I actually agree with what he says. Personally, I have explored such sites a bit when I first got ebooks, and found most of them not up to par. I would rather have the 'proper' version. But most people aren't as picky as I am and many people I know do not re-read books (I do). So someone like my mom who will only read it once may view a download as the same as going to the library and chalk up the odd error to those old library books you would get with the coffee spills on them from previous borrowers.
The issue is that people expect to do the same behaviours with ebooks as they do with print books. So for example if I could go to my mother's house and borrow a paper book from her, why is it wrong to share an ebook? It is the same net result. Overlooking the legal aspects and going just on a reasonable person's common sense, it is the same thing.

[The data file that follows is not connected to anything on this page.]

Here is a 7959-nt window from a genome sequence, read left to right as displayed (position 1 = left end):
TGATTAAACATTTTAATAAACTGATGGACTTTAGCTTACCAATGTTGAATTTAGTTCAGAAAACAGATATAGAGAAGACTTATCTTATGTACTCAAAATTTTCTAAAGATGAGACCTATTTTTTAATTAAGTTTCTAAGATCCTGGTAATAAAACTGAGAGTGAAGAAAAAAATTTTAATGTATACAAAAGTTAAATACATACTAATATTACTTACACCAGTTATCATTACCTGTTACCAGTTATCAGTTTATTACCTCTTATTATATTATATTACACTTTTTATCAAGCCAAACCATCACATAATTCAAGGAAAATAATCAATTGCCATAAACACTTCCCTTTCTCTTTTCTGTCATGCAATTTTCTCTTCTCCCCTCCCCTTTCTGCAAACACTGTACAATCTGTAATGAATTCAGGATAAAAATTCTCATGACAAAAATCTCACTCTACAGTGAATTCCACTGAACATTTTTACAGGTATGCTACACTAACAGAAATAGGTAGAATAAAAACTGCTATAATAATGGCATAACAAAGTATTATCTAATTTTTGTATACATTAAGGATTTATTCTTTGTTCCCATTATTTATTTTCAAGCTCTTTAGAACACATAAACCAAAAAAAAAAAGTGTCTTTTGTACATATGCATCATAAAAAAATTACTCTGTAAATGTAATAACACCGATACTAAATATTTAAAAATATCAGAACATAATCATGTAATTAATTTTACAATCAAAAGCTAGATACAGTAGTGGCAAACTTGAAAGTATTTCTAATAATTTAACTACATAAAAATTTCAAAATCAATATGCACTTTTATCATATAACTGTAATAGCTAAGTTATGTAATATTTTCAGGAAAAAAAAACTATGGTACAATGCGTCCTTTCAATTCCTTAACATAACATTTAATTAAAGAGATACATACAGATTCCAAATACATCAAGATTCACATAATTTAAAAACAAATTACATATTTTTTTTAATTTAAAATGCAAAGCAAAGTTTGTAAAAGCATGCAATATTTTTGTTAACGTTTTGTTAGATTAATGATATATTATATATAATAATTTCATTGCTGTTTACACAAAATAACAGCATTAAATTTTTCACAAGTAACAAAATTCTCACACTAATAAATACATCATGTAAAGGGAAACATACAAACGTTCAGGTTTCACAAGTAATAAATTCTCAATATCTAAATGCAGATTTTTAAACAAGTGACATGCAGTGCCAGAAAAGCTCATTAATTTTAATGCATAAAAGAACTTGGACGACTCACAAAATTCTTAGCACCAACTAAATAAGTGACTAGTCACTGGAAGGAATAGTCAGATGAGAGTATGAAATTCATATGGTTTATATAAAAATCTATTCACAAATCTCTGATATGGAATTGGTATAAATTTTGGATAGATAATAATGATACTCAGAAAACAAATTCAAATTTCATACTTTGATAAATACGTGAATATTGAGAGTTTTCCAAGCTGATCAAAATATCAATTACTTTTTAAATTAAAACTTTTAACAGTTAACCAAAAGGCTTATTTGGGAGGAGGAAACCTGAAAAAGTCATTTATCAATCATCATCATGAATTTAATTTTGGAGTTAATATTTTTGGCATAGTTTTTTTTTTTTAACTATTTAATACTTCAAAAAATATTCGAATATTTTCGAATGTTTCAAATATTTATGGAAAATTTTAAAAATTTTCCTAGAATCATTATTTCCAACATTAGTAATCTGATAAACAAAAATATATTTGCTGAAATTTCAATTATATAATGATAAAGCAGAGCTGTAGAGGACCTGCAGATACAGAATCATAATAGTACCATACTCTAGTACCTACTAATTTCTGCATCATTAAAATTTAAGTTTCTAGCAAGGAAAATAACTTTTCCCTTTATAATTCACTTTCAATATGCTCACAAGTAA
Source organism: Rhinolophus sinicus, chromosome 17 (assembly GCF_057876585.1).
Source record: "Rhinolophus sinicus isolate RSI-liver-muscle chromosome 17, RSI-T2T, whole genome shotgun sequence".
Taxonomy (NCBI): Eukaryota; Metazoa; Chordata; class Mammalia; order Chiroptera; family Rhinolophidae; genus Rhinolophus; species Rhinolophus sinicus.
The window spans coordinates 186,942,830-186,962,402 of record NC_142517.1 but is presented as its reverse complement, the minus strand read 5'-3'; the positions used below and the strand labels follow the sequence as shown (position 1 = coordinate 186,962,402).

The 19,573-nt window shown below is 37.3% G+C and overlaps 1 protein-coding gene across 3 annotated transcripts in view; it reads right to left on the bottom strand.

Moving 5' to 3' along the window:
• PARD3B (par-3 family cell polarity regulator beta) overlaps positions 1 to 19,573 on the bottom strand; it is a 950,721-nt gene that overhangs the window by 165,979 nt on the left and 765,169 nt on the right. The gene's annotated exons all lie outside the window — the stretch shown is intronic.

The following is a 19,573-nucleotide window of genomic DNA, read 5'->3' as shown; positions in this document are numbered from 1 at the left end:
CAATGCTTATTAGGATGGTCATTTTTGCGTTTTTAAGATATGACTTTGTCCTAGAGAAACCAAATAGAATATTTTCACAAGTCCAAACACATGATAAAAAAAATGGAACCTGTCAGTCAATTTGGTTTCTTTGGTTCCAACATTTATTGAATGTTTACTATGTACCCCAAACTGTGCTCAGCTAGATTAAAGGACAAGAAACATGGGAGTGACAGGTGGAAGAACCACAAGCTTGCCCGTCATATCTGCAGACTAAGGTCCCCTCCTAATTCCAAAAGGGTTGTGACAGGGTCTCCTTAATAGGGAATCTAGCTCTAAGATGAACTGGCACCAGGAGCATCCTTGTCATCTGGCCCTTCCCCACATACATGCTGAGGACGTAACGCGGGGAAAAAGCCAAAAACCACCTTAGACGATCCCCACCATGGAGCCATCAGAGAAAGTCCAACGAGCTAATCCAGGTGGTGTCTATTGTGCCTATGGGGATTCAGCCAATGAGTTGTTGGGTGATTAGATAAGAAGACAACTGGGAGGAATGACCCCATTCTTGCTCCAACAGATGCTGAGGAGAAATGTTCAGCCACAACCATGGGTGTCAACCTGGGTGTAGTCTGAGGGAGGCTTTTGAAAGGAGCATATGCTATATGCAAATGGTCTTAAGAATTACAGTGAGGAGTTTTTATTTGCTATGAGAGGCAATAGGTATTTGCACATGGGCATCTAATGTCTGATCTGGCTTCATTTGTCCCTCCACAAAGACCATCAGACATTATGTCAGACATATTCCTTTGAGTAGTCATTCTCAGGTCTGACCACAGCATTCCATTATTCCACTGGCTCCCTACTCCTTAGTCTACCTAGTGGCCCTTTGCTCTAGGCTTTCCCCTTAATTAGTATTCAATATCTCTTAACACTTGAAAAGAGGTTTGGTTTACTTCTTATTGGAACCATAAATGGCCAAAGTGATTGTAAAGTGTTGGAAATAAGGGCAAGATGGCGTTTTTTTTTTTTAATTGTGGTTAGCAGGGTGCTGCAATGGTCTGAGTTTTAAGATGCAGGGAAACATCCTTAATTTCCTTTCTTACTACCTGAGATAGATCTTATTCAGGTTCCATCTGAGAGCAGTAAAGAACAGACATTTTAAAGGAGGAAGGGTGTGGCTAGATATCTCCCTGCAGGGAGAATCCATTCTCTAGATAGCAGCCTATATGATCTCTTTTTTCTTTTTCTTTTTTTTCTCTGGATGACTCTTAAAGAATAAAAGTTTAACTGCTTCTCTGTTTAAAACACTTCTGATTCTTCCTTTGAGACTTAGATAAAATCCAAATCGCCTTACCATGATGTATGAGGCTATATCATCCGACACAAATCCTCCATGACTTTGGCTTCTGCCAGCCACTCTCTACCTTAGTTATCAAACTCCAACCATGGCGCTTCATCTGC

What they need to do is either decide they are selling a single-use rental and price it accordingly, or continue selling ebooks as a sale but bring the prices more in line with what readers are willing to pay. If I am paying full hardback price, I expect to keep my privileges. But if I only had to pay $3-4 and the book expired after 30 days, I would be fine with that.